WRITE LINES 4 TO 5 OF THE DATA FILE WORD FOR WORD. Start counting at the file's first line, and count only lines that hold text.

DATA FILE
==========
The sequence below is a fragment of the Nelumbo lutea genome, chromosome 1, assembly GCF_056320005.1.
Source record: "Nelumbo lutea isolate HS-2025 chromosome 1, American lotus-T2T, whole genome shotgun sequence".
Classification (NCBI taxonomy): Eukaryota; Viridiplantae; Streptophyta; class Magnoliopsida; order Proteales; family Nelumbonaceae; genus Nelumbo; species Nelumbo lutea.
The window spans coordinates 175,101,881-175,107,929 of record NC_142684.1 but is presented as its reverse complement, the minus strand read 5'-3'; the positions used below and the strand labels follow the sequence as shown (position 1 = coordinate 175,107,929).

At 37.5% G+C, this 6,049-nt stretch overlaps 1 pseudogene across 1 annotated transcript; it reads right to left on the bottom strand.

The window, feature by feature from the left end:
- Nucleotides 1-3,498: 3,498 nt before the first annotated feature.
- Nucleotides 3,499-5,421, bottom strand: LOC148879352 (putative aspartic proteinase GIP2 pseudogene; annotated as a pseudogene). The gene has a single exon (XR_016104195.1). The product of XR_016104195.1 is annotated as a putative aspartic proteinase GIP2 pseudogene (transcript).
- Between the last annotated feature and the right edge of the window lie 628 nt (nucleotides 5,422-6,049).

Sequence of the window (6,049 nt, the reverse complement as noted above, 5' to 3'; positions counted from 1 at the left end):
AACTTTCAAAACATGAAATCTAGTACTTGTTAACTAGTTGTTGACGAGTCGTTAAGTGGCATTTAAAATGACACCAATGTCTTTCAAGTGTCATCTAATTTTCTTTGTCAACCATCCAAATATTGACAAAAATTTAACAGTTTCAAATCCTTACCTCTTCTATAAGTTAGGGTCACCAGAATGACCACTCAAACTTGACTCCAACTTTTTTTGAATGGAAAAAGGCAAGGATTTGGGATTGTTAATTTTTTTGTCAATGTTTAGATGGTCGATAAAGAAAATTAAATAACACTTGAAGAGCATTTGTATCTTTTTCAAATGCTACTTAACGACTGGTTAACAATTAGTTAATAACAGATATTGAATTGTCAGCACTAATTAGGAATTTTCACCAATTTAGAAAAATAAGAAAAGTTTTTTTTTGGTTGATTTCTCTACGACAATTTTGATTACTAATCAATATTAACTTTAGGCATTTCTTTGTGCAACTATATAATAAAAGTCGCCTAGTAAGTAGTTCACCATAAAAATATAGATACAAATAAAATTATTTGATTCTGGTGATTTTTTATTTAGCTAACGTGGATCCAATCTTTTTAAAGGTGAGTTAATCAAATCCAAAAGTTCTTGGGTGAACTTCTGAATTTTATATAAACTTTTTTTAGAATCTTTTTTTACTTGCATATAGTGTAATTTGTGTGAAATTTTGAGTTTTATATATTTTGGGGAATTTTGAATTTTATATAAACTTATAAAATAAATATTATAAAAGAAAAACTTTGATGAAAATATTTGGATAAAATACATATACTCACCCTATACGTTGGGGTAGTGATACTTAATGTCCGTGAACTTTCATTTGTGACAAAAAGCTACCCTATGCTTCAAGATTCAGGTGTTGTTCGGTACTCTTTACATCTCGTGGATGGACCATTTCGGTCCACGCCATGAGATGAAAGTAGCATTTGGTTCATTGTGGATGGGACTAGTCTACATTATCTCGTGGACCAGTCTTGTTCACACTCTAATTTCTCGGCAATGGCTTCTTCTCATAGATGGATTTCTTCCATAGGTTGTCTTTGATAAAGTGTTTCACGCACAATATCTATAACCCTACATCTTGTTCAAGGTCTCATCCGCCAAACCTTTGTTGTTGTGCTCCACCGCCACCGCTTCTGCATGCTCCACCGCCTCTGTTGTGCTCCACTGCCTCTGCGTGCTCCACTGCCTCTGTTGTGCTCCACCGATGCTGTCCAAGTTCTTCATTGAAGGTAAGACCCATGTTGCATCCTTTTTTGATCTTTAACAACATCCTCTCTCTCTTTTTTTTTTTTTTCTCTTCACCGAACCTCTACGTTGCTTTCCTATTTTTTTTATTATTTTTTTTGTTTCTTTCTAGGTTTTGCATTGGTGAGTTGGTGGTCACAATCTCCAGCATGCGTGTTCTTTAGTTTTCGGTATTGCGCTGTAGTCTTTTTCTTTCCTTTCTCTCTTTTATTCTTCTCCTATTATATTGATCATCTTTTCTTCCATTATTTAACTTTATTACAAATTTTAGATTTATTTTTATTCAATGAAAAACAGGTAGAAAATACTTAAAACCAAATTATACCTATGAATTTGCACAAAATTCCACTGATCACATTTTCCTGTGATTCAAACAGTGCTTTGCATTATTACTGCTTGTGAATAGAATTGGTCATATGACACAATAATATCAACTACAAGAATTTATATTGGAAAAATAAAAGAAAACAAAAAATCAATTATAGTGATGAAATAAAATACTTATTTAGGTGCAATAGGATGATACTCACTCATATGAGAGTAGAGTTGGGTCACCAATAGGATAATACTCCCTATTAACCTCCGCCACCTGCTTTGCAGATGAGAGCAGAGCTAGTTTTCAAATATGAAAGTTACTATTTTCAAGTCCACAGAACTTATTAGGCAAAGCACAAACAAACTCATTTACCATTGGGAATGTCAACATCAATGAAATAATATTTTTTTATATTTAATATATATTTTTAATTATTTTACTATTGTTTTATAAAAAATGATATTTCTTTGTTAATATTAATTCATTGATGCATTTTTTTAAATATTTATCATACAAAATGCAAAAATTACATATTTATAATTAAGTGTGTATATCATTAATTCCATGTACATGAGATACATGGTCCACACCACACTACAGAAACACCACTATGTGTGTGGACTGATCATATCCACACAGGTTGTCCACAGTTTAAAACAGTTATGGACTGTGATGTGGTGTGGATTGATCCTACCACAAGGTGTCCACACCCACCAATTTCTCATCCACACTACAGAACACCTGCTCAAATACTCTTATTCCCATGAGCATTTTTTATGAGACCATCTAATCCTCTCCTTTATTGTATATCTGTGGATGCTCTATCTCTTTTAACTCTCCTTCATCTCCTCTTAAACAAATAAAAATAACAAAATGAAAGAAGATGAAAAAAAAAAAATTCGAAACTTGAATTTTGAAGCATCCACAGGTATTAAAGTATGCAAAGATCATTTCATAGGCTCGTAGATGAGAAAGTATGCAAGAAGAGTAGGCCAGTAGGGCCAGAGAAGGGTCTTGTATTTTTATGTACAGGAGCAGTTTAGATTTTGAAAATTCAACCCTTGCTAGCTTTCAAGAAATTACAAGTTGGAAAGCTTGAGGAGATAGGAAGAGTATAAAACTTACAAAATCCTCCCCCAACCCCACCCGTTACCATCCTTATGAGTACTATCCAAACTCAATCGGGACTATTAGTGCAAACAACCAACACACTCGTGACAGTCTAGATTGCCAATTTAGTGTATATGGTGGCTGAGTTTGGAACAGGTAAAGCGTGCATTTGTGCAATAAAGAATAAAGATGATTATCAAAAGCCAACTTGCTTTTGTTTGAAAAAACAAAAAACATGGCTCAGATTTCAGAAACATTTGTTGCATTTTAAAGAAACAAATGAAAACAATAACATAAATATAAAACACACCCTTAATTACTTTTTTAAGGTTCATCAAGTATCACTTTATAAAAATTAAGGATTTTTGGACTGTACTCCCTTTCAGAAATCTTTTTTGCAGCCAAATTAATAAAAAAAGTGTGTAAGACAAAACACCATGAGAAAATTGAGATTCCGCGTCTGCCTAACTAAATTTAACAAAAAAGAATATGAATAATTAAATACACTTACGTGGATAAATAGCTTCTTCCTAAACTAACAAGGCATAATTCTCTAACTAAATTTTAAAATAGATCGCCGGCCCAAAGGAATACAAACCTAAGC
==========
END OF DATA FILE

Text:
The window spans coordinates 175,101,881-175,107,929 of record NC_142684.1 but is presented as its reverse complement, the minus strand read 5'-3'; the positions used below and the strand labels follow the sequence as shown (position 1 = coordinate 175,107,929).

At 37.5% G+C, this 6,049-nt stretch overlaps 1 pseudogene across 1 annotated transcript; it reads right to left on the bottom strand.